Ir al contenido principal

Entradas

El Poema del cuervo de Odin

Entradas recientes

1,000 year-old Viking sword found just lying on the ground in Iceland

The Cultural Agency of Iceland A large number of archaeological finds are often the work of accidental discoveries; wherein people and sometimes experts stumble upon an amazing historical artefact out of nowhere. In a similar case of accidental discovery, a group of goose hunters from Iceland got a lot more than what they bargained for while on a routine outing. more https://www.thevintagenews.com/2018/02/24/viking-sword/

THE WARRIOR ELITE

“The other order is that of the knights. These, when there is occasion and any war occurs …, are all engaged in war. And those of them most distinguished by birth and resources, have the greatest number of vassals and dependents about them”.

(Caesar. Gallic War. 6.15)






The warrior class was a crucial element in Celtic culture and, along with the druids, formed the backbone of the social structure in Iron Age European society. Their military aptitude and ability to mobilize significant numbers of troops is evident from accounts of their struggles with the classical world, and confirmed by the profusion of weapons found in their burials. The warrior class also played a central political role as participation in tribal councils was reserved for those who bore arms (Kruta V. 2004:190).

However, what has hitherto remained unclear is exactly what proportion of Celtic society this warrior class represented. An analysis of burials sites in southeastern Europe allows us to throw some li…

40,000-year-old bracelet made by extinct human species found

In what is quite an amazing discovery, scientists have confirmed that a bracelet found in Siberia is 40,000 years old. This makes it the oldest piece of jewelry ever discovered, and archeologists have been taken aback by the level of its sophistication.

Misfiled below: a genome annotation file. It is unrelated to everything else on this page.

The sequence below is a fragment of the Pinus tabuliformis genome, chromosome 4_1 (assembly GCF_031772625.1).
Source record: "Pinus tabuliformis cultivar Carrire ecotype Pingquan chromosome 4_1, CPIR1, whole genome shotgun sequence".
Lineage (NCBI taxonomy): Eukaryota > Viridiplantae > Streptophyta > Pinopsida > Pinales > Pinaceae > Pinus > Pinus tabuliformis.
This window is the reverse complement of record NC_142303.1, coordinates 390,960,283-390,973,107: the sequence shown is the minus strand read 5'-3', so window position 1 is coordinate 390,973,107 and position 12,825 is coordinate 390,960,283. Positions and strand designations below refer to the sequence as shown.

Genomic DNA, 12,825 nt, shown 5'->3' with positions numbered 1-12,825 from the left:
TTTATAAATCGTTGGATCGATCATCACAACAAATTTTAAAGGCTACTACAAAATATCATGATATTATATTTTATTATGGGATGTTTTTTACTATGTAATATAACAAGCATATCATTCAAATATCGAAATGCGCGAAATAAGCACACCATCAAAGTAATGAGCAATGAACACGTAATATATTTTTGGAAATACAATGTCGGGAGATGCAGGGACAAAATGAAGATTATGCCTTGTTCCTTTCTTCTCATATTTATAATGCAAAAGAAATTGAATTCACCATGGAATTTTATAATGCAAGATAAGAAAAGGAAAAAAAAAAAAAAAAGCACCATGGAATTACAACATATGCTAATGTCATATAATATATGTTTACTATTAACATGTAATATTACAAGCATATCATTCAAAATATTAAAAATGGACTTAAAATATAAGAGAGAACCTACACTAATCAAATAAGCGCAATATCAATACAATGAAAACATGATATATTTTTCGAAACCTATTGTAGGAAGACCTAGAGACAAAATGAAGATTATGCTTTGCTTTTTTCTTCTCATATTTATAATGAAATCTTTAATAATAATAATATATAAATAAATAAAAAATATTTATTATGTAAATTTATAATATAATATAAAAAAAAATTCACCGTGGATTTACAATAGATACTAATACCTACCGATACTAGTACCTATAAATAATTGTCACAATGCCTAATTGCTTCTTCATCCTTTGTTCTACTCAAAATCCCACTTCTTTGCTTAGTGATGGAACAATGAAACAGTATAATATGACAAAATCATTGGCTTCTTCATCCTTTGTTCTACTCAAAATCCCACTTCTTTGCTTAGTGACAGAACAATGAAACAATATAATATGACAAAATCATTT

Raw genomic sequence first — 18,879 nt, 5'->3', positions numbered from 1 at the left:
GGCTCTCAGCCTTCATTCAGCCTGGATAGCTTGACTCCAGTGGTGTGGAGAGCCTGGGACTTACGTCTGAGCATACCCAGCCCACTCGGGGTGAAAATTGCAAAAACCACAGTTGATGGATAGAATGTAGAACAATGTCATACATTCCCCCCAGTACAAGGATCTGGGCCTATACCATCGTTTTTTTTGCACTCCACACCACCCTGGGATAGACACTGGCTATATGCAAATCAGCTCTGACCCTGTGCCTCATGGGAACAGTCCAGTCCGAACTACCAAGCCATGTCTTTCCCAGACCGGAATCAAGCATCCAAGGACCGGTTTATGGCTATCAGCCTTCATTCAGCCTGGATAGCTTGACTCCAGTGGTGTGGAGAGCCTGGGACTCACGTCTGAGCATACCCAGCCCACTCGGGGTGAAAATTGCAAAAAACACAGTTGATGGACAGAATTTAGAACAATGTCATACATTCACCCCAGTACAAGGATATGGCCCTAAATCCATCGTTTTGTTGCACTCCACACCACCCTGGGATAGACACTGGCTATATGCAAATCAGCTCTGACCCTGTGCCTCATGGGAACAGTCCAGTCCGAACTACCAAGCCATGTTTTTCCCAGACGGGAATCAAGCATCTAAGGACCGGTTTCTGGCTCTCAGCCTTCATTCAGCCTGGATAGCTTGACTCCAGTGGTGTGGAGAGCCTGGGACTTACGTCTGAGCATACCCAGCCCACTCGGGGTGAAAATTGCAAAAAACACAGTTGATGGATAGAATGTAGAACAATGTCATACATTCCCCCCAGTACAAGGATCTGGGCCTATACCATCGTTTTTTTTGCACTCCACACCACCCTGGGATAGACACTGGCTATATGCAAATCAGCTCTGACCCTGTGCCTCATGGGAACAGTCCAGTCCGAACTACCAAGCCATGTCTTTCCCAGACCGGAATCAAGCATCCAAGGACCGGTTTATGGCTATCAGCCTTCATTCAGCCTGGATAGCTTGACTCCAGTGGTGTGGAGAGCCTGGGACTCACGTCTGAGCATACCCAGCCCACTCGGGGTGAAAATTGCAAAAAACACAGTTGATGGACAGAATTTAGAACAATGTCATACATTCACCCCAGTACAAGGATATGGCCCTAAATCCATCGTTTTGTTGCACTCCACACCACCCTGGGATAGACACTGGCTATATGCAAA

The bracelet was discovered in a site called the Denisova Cave in Siberia, close to Russia’s border with China and Mongolia. It was found next to the bones of extinct animals, such as the wooly mammoth, and other artifacts dating back 125,000 years.
The cave is named after the Denisovan people — a mysterious species of hominins from the Homo genus, who are genetically different from both Homo sapiens and Neanderthals.

The Denisovan cave in Siberia Anatoly Derevyanko and Mikhail Shunkov, Vera Salnitskaya
We know that the Denisovans migrated out of Africa sometime after the first wave of Homo erectus, and well before us, Homo sapiens.
The Denisovans were unique in many ways, having branched away from other humanoid ancestor…

Why was a 9th century Viking woman buried with a ring that says ‘for Allah’ on it?

washingtonpost.com

In the modern-era, Scandinavian countries have become known for their sometimes awkward embrace of migrants from the Arab and Muslim world. But the history behind that relationship goes back far further than you might expect.
Consider the case of a ring discovered in a Viking grave in Birka, a historic trading center in what is now Sweden. The woman in the grave died in the 9th century and was discovered around a thousand years later by the famous Swedish archaeologist Hjalmar Stolpe, who spent years excavating the grave sites around Birka.
The ring is unique. Made of silver alloy, it contained a stone with an inscription written in the Kufic Arabic script widely used between the 8th and 10th centuries. "For/to Allah," the inscription read. It was the only known Viking Age ring with an Arabic inscription to be found in the entire of Scandinavia. Exactly how the woman got the ring wasn't clear – she was found wearing typical Scandinavian d…

Bronze Age burial near Stonehenge discovered by badger

http://www.bbc.com/news/uk-england-wiltshire-35523757?utm_content=buffer6f8d8&utm_medium=social&utm_source=facebook.com&utm_campaign=buffer


A Bronze Age cremation burial has been discovered near Stonehenge after being accidentally dug up by a badger. Objects found in a burial mound at Netheravon, Wiltshire, include a bronze saw, an archer's wrist guard, a copper chisel and cremated human remains.
Experts believe the burial may have been that of an archer or a person who made archery equipment.
The artefacts date back to 2,200-2,000BC, senior archaeologist Richard Osgood, of the MOD, said.
the burial mound, about five miles north of Stonehenge, lies on MOD land.
Mr Osgood, from the MOD's Defence Infrastructure Organisation, said it was "an exciting find".
"It was utterly unexpected. These are wonderful artefacts from the early Bronze Age, about 2,200-2,000 BC," he said